Food for ThoughtIf you feel the same, please contact the Animal Rescue League and encourage them to visit Food for Thought for suggestions on creating fundraisers than are friendly to ALL animal species. Please politely encourage truly cruelty-free, vegan options, void of any animal products. We realize the ARL and other groups are doing the best they can to help the animals in our area with limited resources, and therefore need to have successful fundraisers.

Judd Meinhart, Shelter Director
jmeinhart@berksarl.org
610-373-8830 ext. 121

Ashley Mikulsky, Director of Administration and Development
amikulsky@berksarl.org
610-373-8830 ext. 117

We do not yet have contact information for the Board of Directors, but you can access their names and affiliations here.

Find sample letters here.

Justice for Dogs Shot by Police – Lancaster, PA – Tomorrow – August 16th

Last week, a tragic death occurred just south of us, in Lancaster, PA. On Wednesday, August 6th, a dog hopped out of the back of a truck in a parking lot to say hello to a man and his dog. His friendliness ultimately led to his death due to violent actions taken by the Lancaster Police Department, particularly Officer Hagen.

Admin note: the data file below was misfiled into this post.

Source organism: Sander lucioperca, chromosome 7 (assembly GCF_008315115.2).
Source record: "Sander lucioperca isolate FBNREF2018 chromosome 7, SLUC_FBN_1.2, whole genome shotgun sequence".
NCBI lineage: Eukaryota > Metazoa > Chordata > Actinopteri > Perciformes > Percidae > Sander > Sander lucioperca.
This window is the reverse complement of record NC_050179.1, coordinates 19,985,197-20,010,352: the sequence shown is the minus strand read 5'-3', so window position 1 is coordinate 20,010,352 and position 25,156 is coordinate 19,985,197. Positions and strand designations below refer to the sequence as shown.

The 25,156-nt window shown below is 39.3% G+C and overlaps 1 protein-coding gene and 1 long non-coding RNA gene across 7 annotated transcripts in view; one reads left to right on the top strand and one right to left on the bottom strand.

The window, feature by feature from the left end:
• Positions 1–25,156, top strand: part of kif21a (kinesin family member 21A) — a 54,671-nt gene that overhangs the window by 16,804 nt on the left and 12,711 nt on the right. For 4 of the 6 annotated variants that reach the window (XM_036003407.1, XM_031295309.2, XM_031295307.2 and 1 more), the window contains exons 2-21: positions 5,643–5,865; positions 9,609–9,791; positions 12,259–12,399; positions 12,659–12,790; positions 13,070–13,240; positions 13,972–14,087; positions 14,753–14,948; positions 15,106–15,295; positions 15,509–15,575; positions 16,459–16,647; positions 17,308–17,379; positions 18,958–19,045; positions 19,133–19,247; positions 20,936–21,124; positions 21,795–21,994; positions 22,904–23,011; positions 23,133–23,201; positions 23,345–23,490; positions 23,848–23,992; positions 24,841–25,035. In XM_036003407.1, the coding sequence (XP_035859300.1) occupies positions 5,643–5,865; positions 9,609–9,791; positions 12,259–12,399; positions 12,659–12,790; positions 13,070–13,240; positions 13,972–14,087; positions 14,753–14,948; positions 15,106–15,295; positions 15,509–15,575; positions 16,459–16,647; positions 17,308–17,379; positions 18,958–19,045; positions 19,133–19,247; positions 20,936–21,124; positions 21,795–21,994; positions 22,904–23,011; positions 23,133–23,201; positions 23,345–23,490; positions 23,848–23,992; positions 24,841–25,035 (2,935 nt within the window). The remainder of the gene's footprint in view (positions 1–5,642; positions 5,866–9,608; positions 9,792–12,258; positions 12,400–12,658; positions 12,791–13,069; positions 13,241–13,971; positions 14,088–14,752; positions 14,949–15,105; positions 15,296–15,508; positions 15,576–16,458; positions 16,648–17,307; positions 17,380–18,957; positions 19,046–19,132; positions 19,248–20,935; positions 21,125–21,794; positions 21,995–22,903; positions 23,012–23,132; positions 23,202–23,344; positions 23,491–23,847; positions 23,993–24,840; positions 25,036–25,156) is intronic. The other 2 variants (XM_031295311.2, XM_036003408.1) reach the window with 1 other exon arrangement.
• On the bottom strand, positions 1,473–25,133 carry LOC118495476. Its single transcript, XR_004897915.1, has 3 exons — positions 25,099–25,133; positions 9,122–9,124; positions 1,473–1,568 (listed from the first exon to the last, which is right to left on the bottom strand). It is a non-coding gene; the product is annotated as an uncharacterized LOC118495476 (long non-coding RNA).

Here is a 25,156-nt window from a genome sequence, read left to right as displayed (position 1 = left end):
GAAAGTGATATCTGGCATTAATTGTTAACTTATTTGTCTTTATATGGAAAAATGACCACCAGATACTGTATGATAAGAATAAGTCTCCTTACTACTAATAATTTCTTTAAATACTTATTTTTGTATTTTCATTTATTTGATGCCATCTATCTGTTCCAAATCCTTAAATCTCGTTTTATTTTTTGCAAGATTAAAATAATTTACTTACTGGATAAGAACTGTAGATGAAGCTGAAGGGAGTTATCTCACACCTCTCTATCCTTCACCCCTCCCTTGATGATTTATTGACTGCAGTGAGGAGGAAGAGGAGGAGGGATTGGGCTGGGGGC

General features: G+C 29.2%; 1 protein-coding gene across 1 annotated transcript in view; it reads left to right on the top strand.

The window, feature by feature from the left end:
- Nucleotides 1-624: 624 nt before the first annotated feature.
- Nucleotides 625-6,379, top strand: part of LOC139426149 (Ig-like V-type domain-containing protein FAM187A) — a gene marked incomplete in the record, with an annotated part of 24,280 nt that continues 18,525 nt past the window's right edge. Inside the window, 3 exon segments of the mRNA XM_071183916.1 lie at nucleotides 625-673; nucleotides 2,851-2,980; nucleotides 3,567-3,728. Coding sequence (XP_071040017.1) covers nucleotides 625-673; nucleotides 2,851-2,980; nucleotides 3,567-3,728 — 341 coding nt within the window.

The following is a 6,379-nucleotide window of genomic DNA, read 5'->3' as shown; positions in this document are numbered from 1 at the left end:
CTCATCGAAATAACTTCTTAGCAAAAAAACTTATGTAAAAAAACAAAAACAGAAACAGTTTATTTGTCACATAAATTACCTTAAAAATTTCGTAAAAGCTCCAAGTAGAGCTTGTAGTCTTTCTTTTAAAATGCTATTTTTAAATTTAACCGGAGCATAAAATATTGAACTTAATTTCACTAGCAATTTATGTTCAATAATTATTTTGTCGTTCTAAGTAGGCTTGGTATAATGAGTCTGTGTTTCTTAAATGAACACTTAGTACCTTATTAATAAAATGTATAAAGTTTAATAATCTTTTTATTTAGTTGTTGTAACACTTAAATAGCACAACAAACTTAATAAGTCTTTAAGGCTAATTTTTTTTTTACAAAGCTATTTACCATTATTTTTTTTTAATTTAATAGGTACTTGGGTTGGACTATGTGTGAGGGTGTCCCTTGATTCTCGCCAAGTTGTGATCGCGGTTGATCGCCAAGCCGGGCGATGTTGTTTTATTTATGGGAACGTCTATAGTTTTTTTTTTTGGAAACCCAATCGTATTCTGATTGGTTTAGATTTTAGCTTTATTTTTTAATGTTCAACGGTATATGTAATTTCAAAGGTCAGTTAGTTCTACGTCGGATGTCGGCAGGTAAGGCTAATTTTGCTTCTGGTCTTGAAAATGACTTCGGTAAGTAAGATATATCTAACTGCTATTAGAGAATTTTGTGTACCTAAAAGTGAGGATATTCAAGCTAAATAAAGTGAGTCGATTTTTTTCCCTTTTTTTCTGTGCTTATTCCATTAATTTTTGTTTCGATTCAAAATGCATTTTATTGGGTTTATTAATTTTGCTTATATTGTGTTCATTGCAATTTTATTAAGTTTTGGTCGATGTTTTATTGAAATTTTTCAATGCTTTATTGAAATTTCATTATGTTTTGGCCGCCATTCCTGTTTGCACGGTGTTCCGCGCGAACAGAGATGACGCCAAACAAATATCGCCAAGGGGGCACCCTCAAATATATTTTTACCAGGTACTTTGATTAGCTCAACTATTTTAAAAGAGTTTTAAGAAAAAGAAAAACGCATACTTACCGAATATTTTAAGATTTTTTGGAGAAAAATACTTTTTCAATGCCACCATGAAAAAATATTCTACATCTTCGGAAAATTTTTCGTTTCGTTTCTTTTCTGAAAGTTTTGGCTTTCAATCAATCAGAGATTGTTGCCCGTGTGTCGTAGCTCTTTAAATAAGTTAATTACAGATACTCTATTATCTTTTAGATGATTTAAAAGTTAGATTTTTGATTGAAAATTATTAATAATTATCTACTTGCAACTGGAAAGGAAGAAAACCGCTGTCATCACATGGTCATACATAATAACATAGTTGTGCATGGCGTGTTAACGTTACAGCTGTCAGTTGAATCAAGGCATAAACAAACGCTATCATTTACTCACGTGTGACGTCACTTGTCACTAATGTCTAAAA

The following are accounts by two separate witnesses:

The dog’s owner unfortunately left him and another dog unattended in the back of a partially covered truck, which is not condoned, but this does not justify the police shooting him. After approximately 30 minutes, the dog jumped from the truck and ran towards a man, a local resident, and his dog who had just gotten out of a nearby SUV, but did not attack him or his dog. When the man put his dog back in his vehicle, the pit bull jumped in the back of the SUV as well.

Witnesses state the dog went back and forth between his owner’s truck, looking as though he was trying to get back into the truck, and the white SUV, before jumping back into the SUV. The owner of the SUV and other bystanders were using treats to try to coax the dog out of the vehicle when police arrived, and subsequently threatened to shoot the dog.

The resident refused to move to allow the officers to open fire until the police placed him in handcuffs. Rather than acting calmly, these officers were screaming and created more chaos, scaring the dog further, and attempted to put a snare pole around his neck before tazing him, twice. The innocent dog, still not charging or attempting to attack anyone, jumped out of the SUV and an officer shot him twice with a shotgun, killing him.

 

Second account: